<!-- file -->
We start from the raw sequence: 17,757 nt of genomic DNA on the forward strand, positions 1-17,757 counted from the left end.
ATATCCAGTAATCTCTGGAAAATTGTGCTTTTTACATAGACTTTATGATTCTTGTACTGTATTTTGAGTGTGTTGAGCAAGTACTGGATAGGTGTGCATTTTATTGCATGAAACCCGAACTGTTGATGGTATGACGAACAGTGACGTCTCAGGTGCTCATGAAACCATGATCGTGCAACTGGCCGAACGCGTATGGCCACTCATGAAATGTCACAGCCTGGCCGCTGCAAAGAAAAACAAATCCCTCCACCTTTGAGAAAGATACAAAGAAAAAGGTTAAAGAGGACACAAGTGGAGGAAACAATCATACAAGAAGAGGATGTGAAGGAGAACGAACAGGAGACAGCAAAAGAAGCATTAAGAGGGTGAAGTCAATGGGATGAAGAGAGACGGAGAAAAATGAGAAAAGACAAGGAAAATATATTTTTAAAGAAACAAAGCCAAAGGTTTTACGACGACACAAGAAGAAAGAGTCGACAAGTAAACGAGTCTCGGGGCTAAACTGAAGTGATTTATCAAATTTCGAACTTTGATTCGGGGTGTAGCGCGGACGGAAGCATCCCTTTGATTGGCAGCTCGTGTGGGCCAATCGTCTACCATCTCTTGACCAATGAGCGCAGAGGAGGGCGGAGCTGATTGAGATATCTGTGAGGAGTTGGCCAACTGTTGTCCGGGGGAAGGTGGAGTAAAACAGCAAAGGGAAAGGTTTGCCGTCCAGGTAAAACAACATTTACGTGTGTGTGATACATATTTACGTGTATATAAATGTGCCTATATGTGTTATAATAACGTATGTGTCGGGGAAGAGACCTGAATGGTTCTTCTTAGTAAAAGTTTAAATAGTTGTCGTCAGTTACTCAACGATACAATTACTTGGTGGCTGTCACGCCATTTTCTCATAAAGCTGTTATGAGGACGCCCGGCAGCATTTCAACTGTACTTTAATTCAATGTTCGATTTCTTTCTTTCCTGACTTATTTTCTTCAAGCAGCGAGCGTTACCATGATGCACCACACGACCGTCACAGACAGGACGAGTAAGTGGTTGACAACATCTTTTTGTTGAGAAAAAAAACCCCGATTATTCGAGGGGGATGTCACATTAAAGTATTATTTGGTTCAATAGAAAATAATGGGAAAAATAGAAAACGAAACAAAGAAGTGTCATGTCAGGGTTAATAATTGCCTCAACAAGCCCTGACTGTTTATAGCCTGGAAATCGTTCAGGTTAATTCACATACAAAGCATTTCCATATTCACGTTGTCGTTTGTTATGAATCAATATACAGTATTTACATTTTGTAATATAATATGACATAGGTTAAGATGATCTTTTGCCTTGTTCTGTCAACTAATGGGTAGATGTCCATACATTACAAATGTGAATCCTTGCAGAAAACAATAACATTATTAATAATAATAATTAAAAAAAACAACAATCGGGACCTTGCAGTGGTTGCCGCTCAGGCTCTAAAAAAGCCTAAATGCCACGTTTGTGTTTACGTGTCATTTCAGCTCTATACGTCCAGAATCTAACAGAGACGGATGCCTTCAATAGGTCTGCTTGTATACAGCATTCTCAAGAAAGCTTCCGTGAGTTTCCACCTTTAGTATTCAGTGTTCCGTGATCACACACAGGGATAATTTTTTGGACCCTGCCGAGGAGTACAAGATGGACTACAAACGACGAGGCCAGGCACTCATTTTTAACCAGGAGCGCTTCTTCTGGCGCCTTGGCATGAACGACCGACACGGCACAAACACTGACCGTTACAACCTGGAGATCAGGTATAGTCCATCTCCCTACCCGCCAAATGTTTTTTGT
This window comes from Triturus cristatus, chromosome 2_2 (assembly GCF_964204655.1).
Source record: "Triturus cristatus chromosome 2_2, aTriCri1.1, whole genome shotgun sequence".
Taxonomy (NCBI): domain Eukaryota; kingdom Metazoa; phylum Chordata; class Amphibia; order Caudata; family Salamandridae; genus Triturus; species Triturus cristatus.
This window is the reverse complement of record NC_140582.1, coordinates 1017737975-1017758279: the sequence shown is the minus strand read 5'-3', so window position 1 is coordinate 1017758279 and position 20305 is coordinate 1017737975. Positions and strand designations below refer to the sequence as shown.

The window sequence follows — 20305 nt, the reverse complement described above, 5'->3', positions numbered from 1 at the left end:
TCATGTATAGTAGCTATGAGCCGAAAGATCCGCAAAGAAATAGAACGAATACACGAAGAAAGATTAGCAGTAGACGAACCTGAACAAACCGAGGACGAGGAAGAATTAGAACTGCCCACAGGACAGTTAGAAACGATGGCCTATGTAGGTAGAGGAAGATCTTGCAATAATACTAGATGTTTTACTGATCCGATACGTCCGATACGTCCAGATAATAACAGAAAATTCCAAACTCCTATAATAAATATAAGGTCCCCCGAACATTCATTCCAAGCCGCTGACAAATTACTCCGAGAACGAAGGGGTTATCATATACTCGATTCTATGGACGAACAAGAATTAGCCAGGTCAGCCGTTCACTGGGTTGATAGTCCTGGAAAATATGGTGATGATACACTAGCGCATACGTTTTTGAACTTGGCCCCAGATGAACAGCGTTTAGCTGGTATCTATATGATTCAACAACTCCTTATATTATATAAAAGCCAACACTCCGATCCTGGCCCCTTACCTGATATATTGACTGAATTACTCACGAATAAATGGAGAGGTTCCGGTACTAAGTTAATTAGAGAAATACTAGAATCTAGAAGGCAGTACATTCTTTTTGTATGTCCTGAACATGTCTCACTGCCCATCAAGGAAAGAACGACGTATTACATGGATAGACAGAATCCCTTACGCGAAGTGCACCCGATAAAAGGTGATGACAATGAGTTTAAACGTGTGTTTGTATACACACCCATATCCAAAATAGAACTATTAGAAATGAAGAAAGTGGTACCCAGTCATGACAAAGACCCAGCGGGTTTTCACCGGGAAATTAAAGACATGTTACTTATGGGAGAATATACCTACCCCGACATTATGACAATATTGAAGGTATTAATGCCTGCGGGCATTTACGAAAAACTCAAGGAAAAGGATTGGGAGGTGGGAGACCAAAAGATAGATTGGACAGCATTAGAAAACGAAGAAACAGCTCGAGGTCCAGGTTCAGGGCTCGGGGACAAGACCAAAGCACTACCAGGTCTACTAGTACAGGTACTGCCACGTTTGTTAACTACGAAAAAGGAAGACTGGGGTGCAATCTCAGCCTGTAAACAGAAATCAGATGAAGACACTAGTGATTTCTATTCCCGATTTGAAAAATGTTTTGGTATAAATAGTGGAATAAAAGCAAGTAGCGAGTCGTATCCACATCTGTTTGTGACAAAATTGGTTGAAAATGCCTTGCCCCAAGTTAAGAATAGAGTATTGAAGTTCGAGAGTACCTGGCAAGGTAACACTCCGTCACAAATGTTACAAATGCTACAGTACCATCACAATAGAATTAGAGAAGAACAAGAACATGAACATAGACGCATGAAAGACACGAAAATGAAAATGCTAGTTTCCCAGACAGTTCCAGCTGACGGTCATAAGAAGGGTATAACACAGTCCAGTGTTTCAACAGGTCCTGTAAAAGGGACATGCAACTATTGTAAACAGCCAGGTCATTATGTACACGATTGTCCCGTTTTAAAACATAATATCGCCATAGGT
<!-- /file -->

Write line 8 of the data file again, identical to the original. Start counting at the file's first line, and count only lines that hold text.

TCATGTATAGTAGCTATGAGCCGAAAGATCCGCAAAGAAATAGAACGAATACACGAAGAAAGATTAGCAGTAGACGAACCTGAACAAACCGAGGACGAGGAAGAATTAGAACTGCCCACAGGACAGTTAGAAACGATGGCCTATGTAGGTAGAGGAAGATCTTGCAATAATACTAGATGTTTTACTGATCCGATACGTCCGATACGTCCAGATAATAACAGAAAATTCCAAACTCCTATAATAAATATAAGGTCCCCCGAACATTCATTCCAAGCCGCTGACAAATTACTCCGAGAACGAAGGGGTTATCATATACTCGATTCTATGGACGAACAAGAATTAGCCAGGTCAGCCGTTCACTGGGTTGATAGTCCTGGAAAATATGGTGATGATACACTAGCGCATACGTTTTTGAACTTGGCCCCAGATGAACAGCGTTTAGCTGGTATCTATATGATTCAACAACTCCTTATATTATATAAAAGCCAACACTCCGATCCTGGCCCCTTACCTGATATATTGACTGAATTACTCACGAATAAATGGAGAGGTTCCGGTACTAAGTTAATTAGAGAAATACTAGAATCTAGAAGGCAGTACATTCTTTTTGTATGTCCTGAACATGTCTCACTGCCCATCAAGGAAAGAACGACGTATTACATGGATAGACAGAATCCCTTACGCGAAGTGCACCCGATAAAAGGTGATGACAATGAGTTTAAACGTGTGTTTGTATACACACCCATATCCAAAATAGAACTATTAGAAATGAAGAAAGTGGTACCCAGTCATGACAAAGACCCAGCGGGTTTTCACCGGGAAATTAAAGACATGTTACTTATGGGAGAATATACCTACCCCGACATTATGACAATATTGAAGGTATTAATGCCTGCGGGCATTTACGAAAAACTCAAGGAAAAGGATTGGGAGGTGGGAGACCAAAAGATAGATTGGACAGCATTAGAAAACGAAGAAACAGCTCGAGGTCCAGGTTCAGGGCTCGGGGACAAGACCAAAGCACTACCAGGTCTACTAGTACAGGTACTGCCACGTTTGTTAACTACGAAAAAGGAAGACTGGGGTGCAATCTCAGCCTGTAAACAGAAATCAGATGAAGACACTAGTGATTTCTATTCCCGATTTGAAAAATGTTTTGGTATAAATAGTGGAATAAAAGCAAGTAGCGAGTCGTATCCACATCTGTTTGTGACAAAATTGGTTGAAAATGCCTTGCCCCAAGTTAAGAATAGAGTATTGAAGTTCGAGAGTACCTGGCAAGGTAACACTCCGTCACAAATGTTACAAATGCTACAGTACCATCACAATAGAATTAGAGAAGAACAAGAACATGAACATAGACGCATGAAAGACACGAAAATGAAAATGCTAGTTTCCCAGACAGTTCCAGCTGACGGTCATAAGAAGGGTATAACACAGTCCAGTGTTTCAACAGGTCCTGTAAAAGGGACATGCAACTATTGTAAACAGCCAGGTCATTATGTACACGATTGTCCCGTTTTAAAACATAATATCGCCATAGGT